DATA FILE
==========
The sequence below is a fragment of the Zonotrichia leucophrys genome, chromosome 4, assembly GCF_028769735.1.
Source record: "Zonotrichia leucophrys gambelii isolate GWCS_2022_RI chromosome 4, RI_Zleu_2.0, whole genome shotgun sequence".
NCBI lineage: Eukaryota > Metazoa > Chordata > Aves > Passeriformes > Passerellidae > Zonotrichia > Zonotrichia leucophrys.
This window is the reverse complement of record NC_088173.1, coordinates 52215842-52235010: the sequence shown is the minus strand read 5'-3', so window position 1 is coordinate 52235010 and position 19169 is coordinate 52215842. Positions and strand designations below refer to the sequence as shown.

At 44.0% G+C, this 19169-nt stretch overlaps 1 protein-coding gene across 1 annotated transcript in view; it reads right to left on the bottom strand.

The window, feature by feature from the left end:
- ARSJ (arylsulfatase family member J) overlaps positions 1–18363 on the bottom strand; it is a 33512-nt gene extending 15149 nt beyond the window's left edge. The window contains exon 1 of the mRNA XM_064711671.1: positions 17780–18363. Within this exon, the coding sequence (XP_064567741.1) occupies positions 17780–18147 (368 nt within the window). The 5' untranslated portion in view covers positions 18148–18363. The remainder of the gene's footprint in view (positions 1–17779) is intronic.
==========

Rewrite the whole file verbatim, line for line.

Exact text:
The sequence below is a fragment of the Zonotrichia leucophrys genome, chromosome 4, assembly GCF_028769735.1.
Source record: "Zonotrichia leucophrys gambelii isolate GWCS_2022_RI chromosome 4, RI_Zleu_2.0, whole genome shotgun sequence".
NCBI lineage: Eukaryota > Metazoa > Chordata > Aves > Passeriformes > Passerellidae > Zonotrichia > Zonotrichia leucophrys.
This window is the reverse complement of record NC_088173.1, coordinates 52215842-52235010: the sequence shown is the minus strand read 5'-3', so window position 1 is coordinate 52235010 and position 19169 is coordinate 52215842. Positions and strand designations below refer to the sequence as shown.

At 44.0% G+C, this 19169-nt stretch overlaps 1 protein-coding gene across 1 annotated transcript in view; it reads right to left on the bottom strand.

The window, feature by feature from the left end:
- ARSJ (arylsulfatase family member J) overlaps positions 1–18363 on the bottom strand; it is a 33512-nt gene extending 15149 nt beyond the window's left edge. The window contains exon 1 of the mRNA XM_064711671.1: positions 17780–18363. Within this exon, the coding sequence (XP_064567741.1) occupies positions 17780–18147 (368 nt within the window). The 5' untranslated portion in view covers positions 18148–18363. The remainder of the gene's footprint in view (positions 1–17779) is intronic.